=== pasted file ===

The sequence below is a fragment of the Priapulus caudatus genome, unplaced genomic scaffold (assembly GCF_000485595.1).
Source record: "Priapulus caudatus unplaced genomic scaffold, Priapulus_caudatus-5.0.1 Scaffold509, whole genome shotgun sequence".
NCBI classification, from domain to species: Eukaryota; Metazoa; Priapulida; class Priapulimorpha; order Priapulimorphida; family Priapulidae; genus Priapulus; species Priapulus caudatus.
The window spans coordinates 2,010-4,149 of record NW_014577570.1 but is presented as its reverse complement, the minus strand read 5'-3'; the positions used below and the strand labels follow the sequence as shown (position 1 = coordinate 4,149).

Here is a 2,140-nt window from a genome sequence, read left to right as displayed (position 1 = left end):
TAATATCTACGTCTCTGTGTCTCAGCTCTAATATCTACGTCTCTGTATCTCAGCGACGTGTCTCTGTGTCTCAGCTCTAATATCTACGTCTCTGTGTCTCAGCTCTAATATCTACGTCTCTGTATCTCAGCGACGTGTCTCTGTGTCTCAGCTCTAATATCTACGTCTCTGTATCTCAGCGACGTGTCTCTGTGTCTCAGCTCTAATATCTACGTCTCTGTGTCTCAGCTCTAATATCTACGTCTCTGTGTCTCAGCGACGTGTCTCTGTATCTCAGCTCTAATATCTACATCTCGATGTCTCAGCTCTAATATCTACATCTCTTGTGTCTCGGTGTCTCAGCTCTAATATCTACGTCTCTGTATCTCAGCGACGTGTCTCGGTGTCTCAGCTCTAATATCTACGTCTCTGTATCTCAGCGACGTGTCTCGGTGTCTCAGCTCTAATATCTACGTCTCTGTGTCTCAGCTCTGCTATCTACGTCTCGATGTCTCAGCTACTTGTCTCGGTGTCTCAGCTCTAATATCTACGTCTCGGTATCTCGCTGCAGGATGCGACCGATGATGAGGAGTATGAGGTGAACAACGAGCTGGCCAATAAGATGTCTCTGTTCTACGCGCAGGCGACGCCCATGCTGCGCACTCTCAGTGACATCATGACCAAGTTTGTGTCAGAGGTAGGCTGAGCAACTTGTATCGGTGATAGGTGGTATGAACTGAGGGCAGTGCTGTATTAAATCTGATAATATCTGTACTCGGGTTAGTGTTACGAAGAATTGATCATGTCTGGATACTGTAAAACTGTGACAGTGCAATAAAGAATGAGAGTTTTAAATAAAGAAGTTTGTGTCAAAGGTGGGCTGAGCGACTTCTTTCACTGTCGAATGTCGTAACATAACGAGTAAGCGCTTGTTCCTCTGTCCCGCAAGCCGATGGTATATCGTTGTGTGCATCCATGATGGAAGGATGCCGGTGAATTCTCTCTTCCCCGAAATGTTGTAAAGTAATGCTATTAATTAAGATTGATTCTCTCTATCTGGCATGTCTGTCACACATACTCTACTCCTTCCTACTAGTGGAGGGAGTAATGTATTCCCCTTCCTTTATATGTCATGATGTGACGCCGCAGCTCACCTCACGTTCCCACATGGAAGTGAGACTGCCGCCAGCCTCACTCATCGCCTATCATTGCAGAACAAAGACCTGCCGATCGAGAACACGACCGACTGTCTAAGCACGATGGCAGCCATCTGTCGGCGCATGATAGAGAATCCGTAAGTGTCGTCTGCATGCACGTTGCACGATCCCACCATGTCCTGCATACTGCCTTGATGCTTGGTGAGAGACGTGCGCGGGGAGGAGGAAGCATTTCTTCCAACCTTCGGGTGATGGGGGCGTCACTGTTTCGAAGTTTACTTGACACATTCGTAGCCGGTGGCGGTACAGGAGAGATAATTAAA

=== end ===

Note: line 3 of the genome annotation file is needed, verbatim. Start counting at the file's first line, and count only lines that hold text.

NCBI classification, from domain to species: Eukaryota; Metazoa; Priapulida; class Priapulimorpha; order Priapulimorphida; family Priapulidae; genus Priapulus; species Priapulus caudatus.